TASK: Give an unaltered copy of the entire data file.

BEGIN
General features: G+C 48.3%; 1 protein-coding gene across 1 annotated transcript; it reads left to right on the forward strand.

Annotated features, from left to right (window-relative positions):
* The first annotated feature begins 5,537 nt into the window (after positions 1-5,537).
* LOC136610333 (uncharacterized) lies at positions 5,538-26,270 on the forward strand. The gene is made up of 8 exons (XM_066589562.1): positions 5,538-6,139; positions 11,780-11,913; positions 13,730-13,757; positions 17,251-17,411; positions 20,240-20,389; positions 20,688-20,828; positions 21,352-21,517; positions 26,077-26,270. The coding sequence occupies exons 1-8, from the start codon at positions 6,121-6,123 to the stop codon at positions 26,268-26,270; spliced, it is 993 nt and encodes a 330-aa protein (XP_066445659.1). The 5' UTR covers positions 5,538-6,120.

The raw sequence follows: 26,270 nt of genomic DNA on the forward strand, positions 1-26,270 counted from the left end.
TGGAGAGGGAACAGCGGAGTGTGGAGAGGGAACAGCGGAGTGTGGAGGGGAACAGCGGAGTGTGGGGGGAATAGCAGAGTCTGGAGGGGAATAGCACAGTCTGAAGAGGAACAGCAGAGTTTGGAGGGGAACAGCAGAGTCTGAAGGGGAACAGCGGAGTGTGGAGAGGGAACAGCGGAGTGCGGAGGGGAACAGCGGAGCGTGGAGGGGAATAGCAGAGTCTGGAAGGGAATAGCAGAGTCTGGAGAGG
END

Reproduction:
General features: G+C 48.3%; 1 protein-coding gene across 1 annotated transcript; it reads left to right on the forward strand.

Annotated features, from left to right (window-relative positions):
* The first annotated feature begins 5,537 nt into the window (after positions 1-5,537).
* LOC136610333 (uncharacterized) lies at positions 5,538-26,270 on the forward strand. The gene is made up of 8 exons (XM_066589562.1): positions 5,538-6,139; positions 11,780-11,913; positions 13,730-13,757; positions 17,251-17,411; positions 20,240-20,389; positions 20,688-20,828; positions 21,352-21,517; positions 26,077-26,270. The coding sequence occupies exons 1-8, from the start codon at positions 6,121-6,123 to the stop codon at positions 26,268-26,270; spliced, it is 993 nt and encodes a 330-aa protein (XP_066445659.1). The 5' UTR covers positions 5,538-6,120.

The raw sequence follows: 26,270 nt of genomic DNA on the forward strand, positions 1-26,270 counted from the left end.
TGGAGAGGGAACAGCGGAGTGTGGAGAGGGAACAGCGGAGTGTGGAGGGGAACAGCGGAGTGTGGGGGGAATAGCAGAGTCTGGAGGGGAATAGCACAGTCTGAAGAGGAACAGCAGAGTTTGGAGGGGAACAGCAGAGTCTGAAGGGGAACAGCGGAGTGTGGAGAGGGAACAGCGGAGTGCGGAGGGGAACAGCGGAGCGTGGAGGGGAATAGCAGAGTCTGGAAGGGAATAGCAGAGTCTGGAGAGG